Korean War

Published in 20th-century / Contemporary History, Issue 1 (Jan/Feb 2011), Letters, Volume 19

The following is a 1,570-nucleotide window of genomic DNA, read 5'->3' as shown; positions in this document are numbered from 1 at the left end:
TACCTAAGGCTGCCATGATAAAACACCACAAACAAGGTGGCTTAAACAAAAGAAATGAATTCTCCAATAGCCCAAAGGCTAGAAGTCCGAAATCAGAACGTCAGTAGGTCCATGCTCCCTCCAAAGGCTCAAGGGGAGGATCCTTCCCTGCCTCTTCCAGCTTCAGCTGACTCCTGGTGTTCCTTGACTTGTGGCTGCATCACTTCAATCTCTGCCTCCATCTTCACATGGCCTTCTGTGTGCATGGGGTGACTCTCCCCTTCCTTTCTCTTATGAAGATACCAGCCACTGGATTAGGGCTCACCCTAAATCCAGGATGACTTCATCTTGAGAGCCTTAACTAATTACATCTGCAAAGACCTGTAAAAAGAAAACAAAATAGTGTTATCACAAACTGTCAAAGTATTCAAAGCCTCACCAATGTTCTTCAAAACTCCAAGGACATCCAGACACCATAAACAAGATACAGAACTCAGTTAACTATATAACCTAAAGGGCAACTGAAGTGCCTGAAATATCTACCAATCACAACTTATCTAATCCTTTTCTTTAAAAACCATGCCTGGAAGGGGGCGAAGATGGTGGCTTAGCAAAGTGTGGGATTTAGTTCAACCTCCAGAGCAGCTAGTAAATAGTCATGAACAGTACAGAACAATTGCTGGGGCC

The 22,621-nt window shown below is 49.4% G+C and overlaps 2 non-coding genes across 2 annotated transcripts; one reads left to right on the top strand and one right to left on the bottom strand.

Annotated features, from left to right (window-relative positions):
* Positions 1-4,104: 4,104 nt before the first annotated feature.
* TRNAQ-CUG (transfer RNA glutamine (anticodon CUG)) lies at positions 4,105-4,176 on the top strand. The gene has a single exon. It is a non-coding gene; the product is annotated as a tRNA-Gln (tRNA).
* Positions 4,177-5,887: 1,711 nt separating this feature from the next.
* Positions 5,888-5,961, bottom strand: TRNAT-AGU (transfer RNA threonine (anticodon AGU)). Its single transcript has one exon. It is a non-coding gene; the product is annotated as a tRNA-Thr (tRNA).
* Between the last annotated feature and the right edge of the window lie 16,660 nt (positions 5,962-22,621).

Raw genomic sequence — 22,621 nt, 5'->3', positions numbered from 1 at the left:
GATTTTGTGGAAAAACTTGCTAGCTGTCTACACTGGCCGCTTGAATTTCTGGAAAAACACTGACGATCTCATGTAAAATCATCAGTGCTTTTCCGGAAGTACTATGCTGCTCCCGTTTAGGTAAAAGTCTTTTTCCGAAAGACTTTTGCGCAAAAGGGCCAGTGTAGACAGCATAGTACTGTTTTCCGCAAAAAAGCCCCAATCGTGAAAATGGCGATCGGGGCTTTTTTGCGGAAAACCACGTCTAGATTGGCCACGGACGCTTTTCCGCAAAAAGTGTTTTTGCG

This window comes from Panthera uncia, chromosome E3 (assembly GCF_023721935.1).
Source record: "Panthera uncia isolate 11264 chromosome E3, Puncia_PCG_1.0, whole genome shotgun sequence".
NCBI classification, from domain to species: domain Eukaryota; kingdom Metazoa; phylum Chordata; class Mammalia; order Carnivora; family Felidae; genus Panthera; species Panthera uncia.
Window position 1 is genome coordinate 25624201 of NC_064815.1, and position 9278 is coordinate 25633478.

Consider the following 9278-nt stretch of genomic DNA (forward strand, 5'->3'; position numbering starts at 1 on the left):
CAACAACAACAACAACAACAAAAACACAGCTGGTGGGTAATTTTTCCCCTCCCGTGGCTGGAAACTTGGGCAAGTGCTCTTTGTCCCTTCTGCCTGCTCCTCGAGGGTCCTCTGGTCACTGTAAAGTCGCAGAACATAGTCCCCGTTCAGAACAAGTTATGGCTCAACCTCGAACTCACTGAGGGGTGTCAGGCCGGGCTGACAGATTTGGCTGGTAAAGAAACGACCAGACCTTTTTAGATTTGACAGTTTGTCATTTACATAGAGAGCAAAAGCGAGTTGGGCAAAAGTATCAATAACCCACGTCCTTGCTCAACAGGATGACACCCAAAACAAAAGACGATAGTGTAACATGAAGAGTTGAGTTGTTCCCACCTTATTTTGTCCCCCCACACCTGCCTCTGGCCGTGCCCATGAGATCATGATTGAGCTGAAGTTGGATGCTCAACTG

Sir,—I was interested in Tom Farrell’s account of some of the Irishmen who fought in the Korean War (HI 18.5, Sept./Oct. 2010). This was the first war in which the United Nations organised a task force, under its own command, to enforce its mandate. As well as the troops referred to by Tom Farrell, there were many other Irishmen involved in the UN force, namely the men of the 1st Battalion Royal Ulster Rifles (RUR) and of the 8th King’s Royal Irish Hussars. These famous Irish regiments formed part of the 29th Infantry Brigade, which was heavily involved over the New Year of 1950–1 on the Imjin River at a battle at Chaegunghyon. This was followed by a fighting retreat across the Han River, pursued by the advancing Chinese. The RUR alone lost over 200 officers and men killed, missing and wounded. Later, in April 1951 the brigade was involved again at the Battle of Imjin and the RUR again lost many men. A small memorial was erected near the Imjin River in memory of the Irishmen killed during this conflict. A town was later sited nearby and it was decided to bring the memorial stone back to Ireland. With the help of the South Korean government it was collected by HMS Belfast and taken to the RUR depot at Ballymena. Only this April the stone was moved again, on the closing of the depot. It has been rededicated and stands proudly in the grounds of the City Hall in Belfast for all to see. It is a proud reminder of Irishmen who lost their lives to uphold world order under the command of the United Nations.—Yours etc.,




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